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Southern California Homes Sales Plummet in July


Home sales plummeted in the six-county Southern California region in July, sparked by the expiration of federal tax credits for homebuyers. Analysts say that June's numbers were inflated by buyers rushing to qualify for the tax credit. The median price for homes sold in the area, meanwhile, was $295,000, down slightly from June, but still 10 percent higher than the median from July 2009. Prices have risen on a year-to-year basis every month this year except April, when prices dropped 1 percent.

This trend, according to analysts, will not continue. The median price was deflated during the first half of 2009 by a wave of distressed property sales in cheap inland markets. The median is the mid-point, meaning half of all homes sold were valued higher and the other half for less, so the flood of low-priced homes dragged the median down. As sales in higher-priced regions grew in the latter months of 2009, the median came back up. Obviously, average prices are similarly affected by a rise in sales activity of either low-end or luxury homes.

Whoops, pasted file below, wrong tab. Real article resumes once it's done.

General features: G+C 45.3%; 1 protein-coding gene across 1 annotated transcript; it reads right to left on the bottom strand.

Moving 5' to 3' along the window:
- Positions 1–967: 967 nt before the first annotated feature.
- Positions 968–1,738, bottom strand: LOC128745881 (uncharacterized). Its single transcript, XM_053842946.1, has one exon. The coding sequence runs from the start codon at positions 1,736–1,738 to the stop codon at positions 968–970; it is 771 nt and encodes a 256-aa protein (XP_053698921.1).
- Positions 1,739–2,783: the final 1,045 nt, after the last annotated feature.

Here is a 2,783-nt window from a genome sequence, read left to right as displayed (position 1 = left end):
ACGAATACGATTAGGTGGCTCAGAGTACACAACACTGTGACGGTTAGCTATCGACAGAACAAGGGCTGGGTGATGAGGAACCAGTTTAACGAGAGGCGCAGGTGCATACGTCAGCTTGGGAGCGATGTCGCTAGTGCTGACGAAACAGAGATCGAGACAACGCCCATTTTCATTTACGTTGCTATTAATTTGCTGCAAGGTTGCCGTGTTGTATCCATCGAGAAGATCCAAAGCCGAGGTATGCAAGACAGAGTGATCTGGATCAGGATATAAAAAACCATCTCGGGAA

In total, 18,945 homes were sold in the Southland region in July, a drop of 20.5 percent from June and 21.5 percent from last July. Again, the drop can be attributed to the expiration of tax credits. Buyers who just beat the April 30 deadline to sign a purchase agreement closed in May and June, affecting the sales totals for both months. Foreclosures accounted for about 34 percent of existing homes sold, up slightly from 33 percent in June and down from 43.5 percent last July.

Some analysts are encouraged by a recent spike in investors buying property. Nearly 22 percent of homes sold in the region in July were to absentee owners with the intent of re-selling or renting. With the stock market other investment vehicles stabilizing, investors are expected to turn to real estate in greater numbers through the end of the year, as banks continue to try to unload bloated real estate portfolios obtained through foreclosing on bad loans.

Despite low prices and interest rates hovering around record-lows, sales are being stifled by weak consumer confidence and an unstable job market. Inventory has nearly doubled in the real estate market since February. The Obama administration had asked lenders to hold off on foreclosures last fall to stabilize the freefall in prices and, for the most part, they had complied until earlier this year. In addition to weak consumer confidence and rising numbers of unemployed Americans, lenders have tightened standards, all of which prompts analysts' predictions that prices will remain low through the end of the year.